I've never been in front of a camera on purpose before, and I certainly never had to plan what to say to one. The entire process is terrifying and alien. The more we do it the more I marvel at the exquisite madness of those who choose to do it regularly. At this point it's a necessary evil that I am fully out of my depth in but I think it's important to put a face to the company and its much easier to talk about Battle Tank by, well, talking.

So yesterday CJ and I got about 70 minutes of footage of which maybe 3 minutes* will be usable. On the other hand, we did discover some decent locations to reuse in the future and gained an important lesson in what we actually need in order to be prepared before we press record. I also find that it is much, much easier to do my part when everyone involved is either on camera together, or those not currently active leave the room. For me that was an interesting thing to learn because I have no shyness at all for public speaking. I can get up and give a speech on no notice for people I've never met without breaking a sweat, but staring into the cyclops's eye at close range felt totally different.

We've also spend a great deal of time watching other people's Kickstarter videos and let me tell you that is a dangerous thing to do. Its amazing how many awesome things there are that I just have to have...

Ahem. Anyway, CJ and I will continue our odyssey in video making and get Battle Tank into the hands of people who are as excited about shooting down flying robot warriors with battle cannons as we are.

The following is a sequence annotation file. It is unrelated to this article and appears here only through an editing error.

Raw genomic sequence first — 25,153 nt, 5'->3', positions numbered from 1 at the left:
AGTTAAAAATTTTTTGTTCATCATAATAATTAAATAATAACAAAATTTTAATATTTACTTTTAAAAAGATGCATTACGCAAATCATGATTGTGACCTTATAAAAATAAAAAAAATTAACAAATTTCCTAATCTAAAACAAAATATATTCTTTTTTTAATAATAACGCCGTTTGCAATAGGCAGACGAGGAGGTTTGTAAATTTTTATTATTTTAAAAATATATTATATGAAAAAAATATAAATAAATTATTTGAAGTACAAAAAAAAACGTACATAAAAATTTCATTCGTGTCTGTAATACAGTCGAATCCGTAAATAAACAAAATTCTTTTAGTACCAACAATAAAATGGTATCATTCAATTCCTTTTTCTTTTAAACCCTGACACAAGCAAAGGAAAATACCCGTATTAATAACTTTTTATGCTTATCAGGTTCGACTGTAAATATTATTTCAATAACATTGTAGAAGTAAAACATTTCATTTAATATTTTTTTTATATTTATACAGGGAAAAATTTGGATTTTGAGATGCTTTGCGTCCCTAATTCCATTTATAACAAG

*Wildly optimistic figure

Monday, September 10, 2012

Game Design Philosophy

-Erik McGrath

Whether it's board games or card games, recreational or educational, all games need to be designed and developed. Every game ever made began as an idea, some born through flashes of insight and others through dedicated effort. And whether or not the creators of those games actually stopped to think about what they were doing and why, they all had a philosophy about game design.

This post is about mine.

All my game ideas have come to me more or less randomly. I don't think about what I want to try and make and then set about making it, I just work on what I have already going on and then something will spark an idea. In that first moment of inspiration I will quickly stop what I am doing and write down everything that comes to me and spend no more than a few minutes actually seeing to it before I return to what I was doing.

Later on, sometimes that day but usually the next one, I will read through the notes I took during my fevered vision and rewrite them in a way that makes some sense. From those, I flesh out the high concept of the game and what it will need to be physically played. Once that's done, I take the concept to the rest of the Inspired team and pitch them the idea. If everyone likes it and wants to do it then I start working on how we can implement it. If we can't reach a consensus then it gets shelved until someone, not always me, thinks of a better way to approach the idea.

Then comes the part where most games stall; development.

All the first stage stuff is theoretical. There is very little meat on the bones at that point. Typically all I have is a name, a concept and an idea of the components. So I know if it should use cards or tokens or if it needs a board, but no real idea on what all those things will actually do in play. The games I have talked about on the blog have all made it past this stage. Battle Tank, Celestial Warriors, Drachenheim, and Chem 101 are all well on their way to finalization. All of them have playable prototyes, art and graphics, etc.

So for counterpoint here's an idea that has not made it through this stage even though I really like it.

Hunters and Hunted